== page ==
Defining a Work Space

Working and living in the same place can be difficult. When I’m trying to work there seem to be endless distractions. When I’m trying to relax I end up feeling guilty for not writing.
Separation, a friend of mine suggested.What you need is a defined place to write, and then you won’t be feeling such anxiety at home. Sounds good. But it’s not like I have a writing office I can pop into every day. I miss the discipline that comes with an actual work place.
I have always been skeptical about getting into a routine of “going out” to write. It’s a distraction, it takes away from the process of writing, it becomes a drawn out ritual.
But, something had to give. The writing at home thing wasn’t working. So I decided to give it a try. For the next few weeks I decided I would set aside three or four hours every day to “go into town” and write.
There are abundant coffee shops and libraries in this small town. And believe it or not, people are not just socializing but working too. So I decided to try it out. I’m only on day two but so far I’m liking the results. I feel more motivated and productive and when I get home I don’t feel the weight of disappointment.
A dollar seventy five for a cup of coffee isn’t going to break the bank. And if it starts getting the creative juices flowing then it’s worth it. And farther down the road, once I get back into my stride I’ll be happy to shift back to writing at home. But right now it seems like just the change that I needed.
I’d love to hear back from other writers about navigating their own creative work spaces. As always, Happy Writing!

Changing Direction

As a writer, my vision for a piece often changes. I may begin with a strong idea in my mind, and on paper, of what the project will be. However, part way through I often find inspiration elsewhere, or my characters take me down a path I hadn’t anticipated.

In my current project, I went from having the idea of six lead characters and including full back stories for each, to paring down to one main character. I feel that this focus will lead to clearer growth, a deeper connection to the character and her motivations.

I also have faith that I can share important aspects of the other characters’ past without going into as much detail. A part of me is sad that I may not use lots of writing, some of which I actually think is very good. But on the bright side, I see it as crucial foot work in getting to know these characters.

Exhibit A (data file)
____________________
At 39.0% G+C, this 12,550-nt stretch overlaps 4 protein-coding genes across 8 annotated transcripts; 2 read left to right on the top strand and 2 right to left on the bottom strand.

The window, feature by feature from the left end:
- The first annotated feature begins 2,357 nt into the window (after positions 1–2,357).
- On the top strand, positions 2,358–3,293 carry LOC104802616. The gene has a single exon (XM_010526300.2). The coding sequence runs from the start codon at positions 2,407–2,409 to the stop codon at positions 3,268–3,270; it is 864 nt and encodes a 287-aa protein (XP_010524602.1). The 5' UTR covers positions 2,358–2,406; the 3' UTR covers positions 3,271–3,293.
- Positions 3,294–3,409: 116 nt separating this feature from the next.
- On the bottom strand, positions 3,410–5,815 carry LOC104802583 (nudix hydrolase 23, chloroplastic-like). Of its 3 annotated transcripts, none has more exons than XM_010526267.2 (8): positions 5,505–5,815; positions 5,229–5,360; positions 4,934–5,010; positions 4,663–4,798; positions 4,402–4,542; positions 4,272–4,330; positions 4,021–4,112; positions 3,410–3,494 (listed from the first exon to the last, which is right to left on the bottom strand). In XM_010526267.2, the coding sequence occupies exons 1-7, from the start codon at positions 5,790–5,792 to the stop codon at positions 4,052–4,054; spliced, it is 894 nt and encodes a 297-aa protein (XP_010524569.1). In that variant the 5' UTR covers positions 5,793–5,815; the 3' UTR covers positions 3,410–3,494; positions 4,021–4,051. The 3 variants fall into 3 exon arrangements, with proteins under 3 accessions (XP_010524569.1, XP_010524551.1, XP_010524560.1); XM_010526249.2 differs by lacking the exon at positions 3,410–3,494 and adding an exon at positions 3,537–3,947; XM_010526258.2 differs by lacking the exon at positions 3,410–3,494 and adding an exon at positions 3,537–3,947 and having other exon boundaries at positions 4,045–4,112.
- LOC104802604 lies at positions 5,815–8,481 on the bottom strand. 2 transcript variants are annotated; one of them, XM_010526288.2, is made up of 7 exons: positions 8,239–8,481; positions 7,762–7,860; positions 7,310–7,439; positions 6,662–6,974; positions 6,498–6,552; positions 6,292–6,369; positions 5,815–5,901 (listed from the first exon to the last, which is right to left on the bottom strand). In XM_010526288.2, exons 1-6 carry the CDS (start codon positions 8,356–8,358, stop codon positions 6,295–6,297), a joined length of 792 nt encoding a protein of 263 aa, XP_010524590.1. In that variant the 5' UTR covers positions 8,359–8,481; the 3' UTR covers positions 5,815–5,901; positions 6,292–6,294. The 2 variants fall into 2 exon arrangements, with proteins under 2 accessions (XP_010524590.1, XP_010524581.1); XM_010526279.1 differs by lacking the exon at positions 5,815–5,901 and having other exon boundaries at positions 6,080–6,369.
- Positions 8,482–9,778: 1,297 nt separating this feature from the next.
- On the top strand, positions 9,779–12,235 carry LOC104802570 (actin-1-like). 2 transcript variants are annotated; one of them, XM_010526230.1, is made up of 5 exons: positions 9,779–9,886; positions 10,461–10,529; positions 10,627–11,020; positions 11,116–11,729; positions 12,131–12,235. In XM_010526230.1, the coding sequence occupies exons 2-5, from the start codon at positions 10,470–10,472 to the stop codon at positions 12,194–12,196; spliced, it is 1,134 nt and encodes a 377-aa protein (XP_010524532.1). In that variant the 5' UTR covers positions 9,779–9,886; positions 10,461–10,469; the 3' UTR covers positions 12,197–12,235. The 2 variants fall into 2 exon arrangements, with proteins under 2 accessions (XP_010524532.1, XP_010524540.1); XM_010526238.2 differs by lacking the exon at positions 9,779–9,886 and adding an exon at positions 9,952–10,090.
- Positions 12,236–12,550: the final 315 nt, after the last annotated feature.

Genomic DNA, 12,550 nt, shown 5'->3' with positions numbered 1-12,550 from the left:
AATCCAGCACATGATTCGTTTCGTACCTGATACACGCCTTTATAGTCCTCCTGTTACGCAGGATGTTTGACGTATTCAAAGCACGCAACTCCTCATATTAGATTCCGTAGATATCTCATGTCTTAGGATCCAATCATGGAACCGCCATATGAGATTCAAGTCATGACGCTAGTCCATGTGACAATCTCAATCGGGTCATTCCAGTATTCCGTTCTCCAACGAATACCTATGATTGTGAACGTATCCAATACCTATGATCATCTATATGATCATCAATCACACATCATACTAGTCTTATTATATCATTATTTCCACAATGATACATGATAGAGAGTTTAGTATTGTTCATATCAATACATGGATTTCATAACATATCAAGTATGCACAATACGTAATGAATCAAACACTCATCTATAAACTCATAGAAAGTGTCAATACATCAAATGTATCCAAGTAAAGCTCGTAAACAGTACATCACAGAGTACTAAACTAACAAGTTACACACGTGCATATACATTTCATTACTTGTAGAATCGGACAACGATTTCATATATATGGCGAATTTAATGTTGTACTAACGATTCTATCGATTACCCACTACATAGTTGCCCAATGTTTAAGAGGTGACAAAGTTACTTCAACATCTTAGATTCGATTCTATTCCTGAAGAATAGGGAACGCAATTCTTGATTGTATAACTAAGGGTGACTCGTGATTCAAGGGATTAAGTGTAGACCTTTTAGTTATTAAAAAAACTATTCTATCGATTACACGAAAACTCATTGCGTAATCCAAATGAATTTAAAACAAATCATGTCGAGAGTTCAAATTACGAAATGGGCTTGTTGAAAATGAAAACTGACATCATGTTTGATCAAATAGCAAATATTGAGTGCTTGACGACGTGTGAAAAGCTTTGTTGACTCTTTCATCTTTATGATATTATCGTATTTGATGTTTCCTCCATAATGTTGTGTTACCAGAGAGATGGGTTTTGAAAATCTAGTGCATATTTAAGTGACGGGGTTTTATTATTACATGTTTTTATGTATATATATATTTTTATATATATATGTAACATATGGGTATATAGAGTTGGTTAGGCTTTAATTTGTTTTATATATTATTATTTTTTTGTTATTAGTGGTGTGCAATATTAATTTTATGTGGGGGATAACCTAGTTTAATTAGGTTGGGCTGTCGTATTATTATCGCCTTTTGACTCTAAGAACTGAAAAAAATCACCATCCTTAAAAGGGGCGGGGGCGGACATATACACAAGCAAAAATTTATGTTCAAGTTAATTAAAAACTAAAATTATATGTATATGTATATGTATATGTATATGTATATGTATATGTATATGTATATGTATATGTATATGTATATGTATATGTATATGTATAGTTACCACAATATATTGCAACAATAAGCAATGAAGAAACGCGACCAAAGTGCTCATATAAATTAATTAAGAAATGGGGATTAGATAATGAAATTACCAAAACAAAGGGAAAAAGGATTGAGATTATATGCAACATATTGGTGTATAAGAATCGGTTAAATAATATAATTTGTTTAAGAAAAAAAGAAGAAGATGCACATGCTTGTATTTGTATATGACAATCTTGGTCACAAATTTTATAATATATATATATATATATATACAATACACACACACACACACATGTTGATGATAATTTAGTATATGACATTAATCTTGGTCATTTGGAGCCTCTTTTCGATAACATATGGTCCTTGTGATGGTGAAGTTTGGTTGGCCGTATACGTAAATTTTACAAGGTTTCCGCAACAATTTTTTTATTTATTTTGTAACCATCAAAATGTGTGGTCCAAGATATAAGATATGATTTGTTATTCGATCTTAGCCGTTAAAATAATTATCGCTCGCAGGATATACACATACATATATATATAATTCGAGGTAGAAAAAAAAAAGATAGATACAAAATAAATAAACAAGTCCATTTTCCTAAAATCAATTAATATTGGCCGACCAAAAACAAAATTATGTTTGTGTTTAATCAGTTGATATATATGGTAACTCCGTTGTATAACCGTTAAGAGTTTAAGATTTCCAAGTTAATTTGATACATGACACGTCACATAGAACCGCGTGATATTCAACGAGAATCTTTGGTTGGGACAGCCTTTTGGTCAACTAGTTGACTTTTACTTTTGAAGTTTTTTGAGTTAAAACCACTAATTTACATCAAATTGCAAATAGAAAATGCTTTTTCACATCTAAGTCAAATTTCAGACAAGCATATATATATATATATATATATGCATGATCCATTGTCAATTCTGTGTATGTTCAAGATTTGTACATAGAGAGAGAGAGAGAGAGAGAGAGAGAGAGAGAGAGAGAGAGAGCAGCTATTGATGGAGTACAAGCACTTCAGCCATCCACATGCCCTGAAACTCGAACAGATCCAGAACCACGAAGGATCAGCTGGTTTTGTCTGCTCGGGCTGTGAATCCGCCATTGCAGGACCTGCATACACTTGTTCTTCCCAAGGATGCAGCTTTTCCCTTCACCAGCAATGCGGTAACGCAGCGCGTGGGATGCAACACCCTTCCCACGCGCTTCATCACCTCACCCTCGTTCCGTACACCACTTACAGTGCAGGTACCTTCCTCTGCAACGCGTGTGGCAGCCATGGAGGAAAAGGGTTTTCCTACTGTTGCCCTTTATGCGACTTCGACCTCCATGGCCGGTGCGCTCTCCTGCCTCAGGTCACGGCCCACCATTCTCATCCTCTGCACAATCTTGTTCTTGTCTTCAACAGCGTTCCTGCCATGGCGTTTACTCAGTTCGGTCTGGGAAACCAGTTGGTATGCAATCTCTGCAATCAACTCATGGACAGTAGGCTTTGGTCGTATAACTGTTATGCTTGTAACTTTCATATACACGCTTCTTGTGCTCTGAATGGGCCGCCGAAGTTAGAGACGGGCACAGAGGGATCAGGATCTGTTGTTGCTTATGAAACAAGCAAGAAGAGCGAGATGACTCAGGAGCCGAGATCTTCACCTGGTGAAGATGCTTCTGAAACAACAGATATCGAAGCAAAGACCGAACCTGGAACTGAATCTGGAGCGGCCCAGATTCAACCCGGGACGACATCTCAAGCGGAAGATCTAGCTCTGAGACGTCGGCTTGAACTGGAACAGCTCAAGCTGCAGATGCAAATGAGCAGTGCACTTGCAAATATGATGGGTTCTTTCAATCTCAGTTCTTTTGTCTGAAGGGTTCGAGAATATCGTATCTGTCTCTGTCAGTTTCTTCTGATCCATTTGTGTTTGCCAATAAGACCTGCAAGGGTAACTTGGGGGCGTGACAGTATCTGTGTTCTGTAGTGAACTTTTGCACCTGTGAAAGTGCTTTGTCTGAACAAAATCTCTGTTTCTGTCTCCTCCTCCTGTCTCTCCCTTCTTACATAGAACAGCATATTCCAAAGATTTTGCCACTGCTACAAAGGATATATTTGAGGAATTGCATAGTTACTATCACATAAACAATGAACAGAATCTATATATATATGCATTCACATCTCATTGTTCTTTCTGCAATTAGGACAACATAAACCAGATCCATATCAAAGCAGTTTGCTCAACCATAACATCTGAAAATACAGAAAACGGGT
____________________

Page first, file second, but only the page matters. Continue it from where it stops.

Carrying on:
So as I shift focus in my manuscript I can’t help but feel excited about the new direction. I think it lends itself to more action and suspense. Instead of feeling like the reader is getting bogged down with too much additional information, the main plot can really take center stage.

I am curious to know how other writers deal with these changes. Are you easily able to switch focus? Are there feelings of regret? Where do these changes come from?

For visual artists it may be more difficult to change focus. It could mean completely scrapping a piece and starting from scratch. Writers have the liberty of backspace.

It’s easy to look back and feel nostalgia for characters or chapters that we end up deleting. But at the end of the day, if it makes the piece more effective and dynamic then it was worth it.

I look forward to hearing your input and happy writing!


I’ve been a workaholic for as long as I’ve been legally allowed to work. I got my first job at 15 and was hooked. I loved the independence and feeling financially responsible for myself. Not to mention opportunities to meet new people and learn new skills.

So hear I am now, living with my parents and purposefully not working in order to focus on my writing. Needless to say it’s difficult. It feels like a step in the wrong direction. I’ll be thought of as one of those crazy people. Or worse, lazy.

I struggle with it some days. Am I doing the right thing? I ask myself. Am I shirking responsibility or following a pipe dream which has no possibility of coming true? And the worst question: should I give it all up and go get a real job?

I know, only a couple months into this year-long adventure and I’m already having second thoughts. But it’s almost impossible not to. Every moment I’m not at my computer writing I feel guilty. This is my time to write wholeheartedly without distractions, how could I possibly take a moment to eat lunch, go for a walk or see an old friend?

All of these questions and the pressure I put on myself aren’t positive. I know that the only thing it will do is make me anxious and unable to concentrate on what is really important. But if I am kind to myself and patient things will fall into place. Not without hard work, but not without breaks either.